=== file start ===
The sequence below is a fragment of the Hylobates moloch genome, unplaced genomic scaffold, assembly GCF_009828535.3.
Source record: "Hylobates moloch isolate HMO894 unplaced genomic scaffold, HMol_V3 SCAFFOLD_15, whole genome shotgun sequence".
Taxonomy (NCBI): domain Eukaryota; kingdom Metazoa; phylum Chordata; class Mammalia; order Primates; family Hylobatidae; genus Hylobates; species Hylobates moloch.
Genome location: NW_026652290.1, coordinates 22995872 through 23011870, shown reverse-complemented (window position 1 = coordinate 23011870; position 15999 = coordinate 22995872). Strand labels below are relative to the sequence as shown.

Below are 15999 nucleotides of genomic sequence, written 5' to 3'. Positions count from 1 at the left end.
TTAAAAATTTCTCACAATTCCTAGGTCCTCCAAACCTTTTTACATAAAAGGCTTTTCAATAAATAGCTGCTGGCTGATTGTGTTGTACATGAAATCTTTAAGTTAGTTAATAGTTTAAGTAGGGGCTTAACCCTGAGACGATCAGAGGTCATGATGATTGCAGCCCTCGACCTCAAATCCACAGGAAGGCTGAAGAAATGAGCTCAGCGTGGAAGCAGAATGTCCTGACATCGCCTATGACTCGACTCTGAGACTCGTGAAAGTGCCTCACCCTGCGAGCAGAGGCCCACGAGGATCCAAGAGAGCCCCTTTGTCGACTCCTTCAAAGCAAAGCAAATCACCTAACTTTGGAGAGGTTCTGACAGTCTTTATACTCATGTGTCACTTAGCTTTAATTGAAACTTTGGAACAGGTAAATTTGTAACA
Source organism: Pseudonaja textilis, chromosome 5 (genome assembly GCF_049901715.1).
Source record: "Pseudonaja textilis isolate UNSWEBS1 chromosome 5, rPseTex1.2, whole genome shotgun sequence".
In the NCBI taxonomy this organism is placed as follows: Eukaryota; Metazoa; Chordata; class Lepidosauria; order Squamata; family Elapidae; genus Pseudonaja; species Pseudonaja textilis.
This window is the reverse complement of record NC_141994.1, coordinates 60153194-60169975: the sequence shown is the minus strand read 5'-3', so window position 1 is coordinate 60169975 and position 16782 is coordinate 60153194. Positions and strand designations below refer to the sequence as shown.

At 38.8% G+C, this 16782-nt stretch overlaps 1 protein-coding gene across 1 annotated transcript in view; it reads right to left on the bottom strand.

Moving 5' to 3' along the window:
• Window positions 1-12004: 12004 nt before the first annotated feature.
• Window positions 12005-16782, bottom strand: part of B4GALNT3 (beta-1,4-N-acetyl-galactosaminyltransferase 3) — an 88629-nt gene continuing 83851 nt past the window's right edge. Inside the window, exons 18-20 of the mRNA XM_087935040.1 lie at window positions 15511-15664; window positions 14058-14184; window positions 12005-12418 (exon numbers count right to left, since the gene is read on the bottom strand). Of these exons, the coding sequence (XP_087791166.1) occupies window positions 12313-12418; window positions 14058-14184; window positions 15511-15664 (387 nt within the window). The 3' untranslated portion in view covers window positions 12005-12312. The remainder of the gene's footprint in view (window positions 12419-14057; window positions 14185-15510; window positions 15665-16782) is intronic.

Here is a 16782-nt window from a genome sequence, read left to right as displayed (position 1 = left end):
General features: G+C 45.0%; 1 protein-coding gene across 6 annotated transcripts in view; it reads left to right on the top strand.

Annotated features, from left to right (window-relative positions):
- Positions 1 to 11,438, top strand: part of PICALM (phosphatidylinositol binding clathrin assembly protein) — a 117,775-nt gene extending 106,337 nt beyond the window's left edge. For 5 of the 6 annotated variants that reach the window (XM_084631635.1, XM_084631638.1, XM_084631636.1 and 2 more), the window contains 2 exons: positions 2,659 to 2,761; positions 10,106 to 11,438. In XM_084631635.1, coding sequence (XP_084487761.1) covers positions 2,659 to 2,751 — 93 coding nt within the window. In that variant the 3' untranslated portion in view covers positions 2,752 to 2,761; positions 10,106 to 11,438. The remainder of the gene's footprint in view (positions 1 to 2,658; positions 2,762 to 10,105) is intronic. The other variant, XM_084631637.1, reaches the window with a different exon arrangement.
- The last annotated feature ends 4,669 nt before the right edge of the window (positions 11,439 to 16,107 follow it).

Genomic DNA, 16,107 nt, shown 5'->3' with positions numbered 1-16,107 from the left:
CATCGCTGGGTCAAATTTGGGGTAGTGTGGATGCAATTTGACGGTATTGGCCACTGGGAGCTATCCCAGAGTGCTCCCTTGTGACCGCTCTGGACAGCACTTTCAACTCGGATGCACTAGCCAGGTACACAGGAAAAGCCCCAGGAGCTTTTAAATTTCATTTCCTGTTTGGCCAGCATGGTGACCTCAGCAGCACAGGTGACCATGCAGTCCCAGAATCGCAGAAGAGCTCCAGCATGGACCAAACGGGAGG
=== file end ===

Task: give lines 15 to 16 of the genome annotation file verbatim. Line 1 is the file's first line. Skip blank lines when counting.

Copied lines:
Here is a 16782-nt window from a genome sequence, read left to right as displayed (position 1 = left end):
General features: G+C 45.0%; 1 protein-coding gene across 6 annotated transcripts in view; it reads left to right on the top strand.